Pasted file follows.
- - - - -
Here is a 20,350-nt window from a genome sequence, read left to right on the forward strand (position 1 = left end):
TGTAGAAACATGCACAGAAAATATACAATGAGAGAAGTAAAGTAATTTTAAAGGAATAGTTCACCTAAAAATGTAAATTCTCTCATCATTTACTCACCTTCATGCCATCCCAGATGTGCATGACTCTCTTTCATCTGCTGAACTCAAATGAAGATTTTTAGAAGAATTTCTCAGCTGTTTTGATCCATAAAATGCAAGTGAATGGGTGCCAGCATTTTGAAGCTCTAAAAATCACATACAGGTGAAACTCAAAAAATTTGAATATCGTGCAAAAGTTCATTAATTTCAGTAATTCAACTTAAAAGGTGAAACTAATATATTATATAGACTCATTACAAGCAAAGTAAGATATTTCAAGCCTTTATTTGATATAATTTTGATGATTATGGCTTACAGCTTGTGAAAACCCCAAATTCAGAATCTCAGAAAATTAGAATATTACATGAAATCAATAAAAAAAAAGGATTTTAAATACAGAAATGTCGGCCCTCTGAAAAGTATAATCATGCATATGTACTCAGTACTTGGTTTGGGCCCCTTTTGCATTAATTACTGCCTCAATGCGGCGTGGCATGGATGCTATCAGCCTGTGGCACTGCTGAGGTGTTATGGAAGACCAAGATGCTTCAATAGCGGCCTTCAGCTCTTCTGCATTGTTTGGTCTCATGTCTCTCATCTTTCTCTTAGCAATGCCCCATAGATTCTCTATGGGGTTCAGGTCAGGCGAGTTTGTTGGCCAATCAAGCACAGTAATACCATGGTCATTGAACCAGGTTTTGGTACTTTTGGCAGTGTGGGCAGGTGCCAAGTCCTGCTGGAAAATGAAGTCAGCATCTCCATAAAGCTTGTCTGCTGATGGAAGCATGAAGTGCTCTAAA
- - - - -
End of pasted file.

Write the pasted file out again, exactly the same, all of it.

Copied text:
Here is a 20,350-nt window from a genome sequence, read left to right on the forward strand (position 1 = left end):
TGTAGAAACATGCACAGAAAATATACAATGAGAGAAGTAAAGTAATTTTAAAGGAATAGTTCACCTAAAAATGTAAATTCTCTCATCATTTACTCACCTTCATGCCATCCCAGATGTGCATGACTCTCTTTCATCTGCTGAACTCAAATGAAGATTTTTAGAAGAATTTCTCAGCTGTTTTGATCCATAAAATGCAAGTGAATGGGTGCCAGCATTTTGAAGCTCTAAAAATCACATACAGGTGAAACTCAAAAAATTTGAATATCGTGCAAAAGTTCATTAATTTCAGTAATTCAACTTAAAAGGTGAAACTAATATATTATATAGACTCATTACAAGCAAAGTAAGATATTTCAAGCCTTTATTTGATATAATTTTGATGATTATGGCTTACAGCTTGTGAAAACCCCAAATTCAGAATCTCAGAAAATTAGAATATTACATGAAATCAATAAAAAAAAAGGATTTTAAATACAGAAATGTCGGCCCTCTGAAAAGTATAATCATGCATATGTACTCAGTACTTGGTTTGGGCCCCTTTTGCATTAATTACTGCCTCAATGCGGCGTGGCATGGATGCTATCAGCCTGTGGCACTGCTGAGGTGTTATGGAAGACCAAGATGCTTCAATAGCGGCCTTCAGCTCTTCTGCATTGTTTGGTCTCATGTCTCTCATCTTTCTCTTAGCAATGCCCCATAGATTCTCTATGGGGTTCAGGTCAGGCGAGTTTGTTGGCCAATCAAGCACAGTAATACCATGGTCATTGAACCAGGTTTTGGTACTTTTGGCAGTGTGGGCAGGTGCCAAGTCCTGCTGGAAAATGAAGTCAGCATCTCCATAAAGCTTGTCTGCTGATGGAAGCATGAAGTGCTCTAAA